0

Hello ,

I wanted to ask why this works?

int *p = new int[ 1 ];

for ( int i = 0; i < 5; i++ )
{
    p[i] = i;
}

for ( int i = 0; i < 5; i++ )
{
    p[ i ] = 2 * p[ i ];
    cout << "\n" << p[i] << endl; 
}

Since ,we have allocated only for 1 element!

Also , if I have something like this:

typedef struct { 

  int v;
  int arr[ 5 ]; 

} mystruct; 

mystruct * str = new mystruct[ 2 ];

and try to access:

for (int i = 0; i < 7; i++ )
{
    a[ i ] = str[ i ].arr[ 0 ];
}

is it possible?Is it ok?

Because I allocated 2 elemnts of the struce and I am scanning 7.

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Last Post by glao
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  • You are playing with undefined behavior. You should never go past the end of an array. Just because it worked doesn't mean it will always work. What you actually did was to write data into memory that `p` has no control over. The compiler does not check these conditions for … Read More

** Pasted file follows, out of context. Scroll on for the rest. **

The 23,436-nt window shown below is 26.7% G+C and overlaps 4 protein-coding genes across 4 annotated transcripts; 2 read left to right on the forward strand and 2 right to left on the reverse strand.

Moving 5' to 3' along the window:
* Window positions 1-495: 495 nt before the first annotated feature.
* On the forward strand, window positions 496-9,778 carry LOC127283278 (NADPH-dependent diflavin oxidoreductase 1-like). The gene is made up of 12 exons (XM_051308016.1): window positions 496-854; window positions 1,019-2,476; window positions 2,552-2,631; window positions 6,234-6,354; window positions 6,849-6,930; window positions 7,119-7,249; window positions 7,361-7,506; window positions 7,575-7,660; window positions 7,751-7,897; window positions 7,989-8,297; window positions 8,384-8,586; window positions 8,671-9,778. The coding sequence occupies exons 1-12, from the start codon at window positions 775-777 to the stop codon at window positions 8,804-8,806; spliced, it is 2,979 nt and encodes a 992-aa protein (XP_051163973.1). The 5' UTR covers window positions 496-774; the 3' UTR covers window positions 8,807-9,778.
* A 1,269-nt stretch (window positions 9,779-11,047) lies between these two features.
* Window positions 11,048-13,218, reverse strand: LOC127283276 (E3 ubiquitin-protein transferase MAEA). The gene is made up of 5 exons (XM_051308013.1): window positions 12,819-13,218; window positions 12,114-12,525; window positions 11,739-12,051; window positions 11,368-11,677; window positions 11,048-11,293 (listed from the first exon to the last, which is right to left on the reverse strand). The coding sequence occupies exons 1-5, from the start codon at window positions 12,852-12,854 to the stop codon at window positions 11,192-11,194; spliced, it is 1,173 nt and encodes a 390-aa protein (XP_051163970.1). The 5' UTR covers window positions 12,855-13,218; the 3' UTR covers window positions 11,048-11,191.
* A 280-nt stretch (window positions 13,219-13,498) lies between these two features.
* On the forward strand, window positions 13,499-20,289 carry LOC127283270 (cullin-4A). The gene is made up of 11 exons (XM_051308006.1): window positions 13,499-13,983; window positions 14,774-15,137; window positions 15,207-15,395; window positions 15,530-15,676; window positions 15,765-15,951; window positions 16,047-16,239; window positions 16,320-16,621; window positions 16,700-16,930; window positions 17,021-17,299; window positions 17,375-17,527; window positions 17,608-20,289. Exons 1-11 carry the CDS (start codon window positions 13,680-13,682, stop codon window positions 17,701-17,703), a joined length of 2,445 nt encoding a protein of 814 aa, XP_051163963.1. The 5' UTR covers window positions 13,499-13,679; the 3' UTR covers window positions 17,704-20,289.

1

You are playing with undefined behavior. You should never go past the end of an array. Just because it worked doesn't mean it will always work. What you actually did was to write data into memory that p has no control over. The compiler does not check these conditions for you. This is why most people will say to use a std::array or std::vector that have at() member that check to make sure you are in bounds.

0

Ok , thank you.

Regarding the structure?

In order to have this loop:

for (int i = 0; i < 7; i++ )
{
a[ i ] = str[ i ].arr[ 0 ];
}

I must declare:

mystruct * str = new mystruct[ 7 ];

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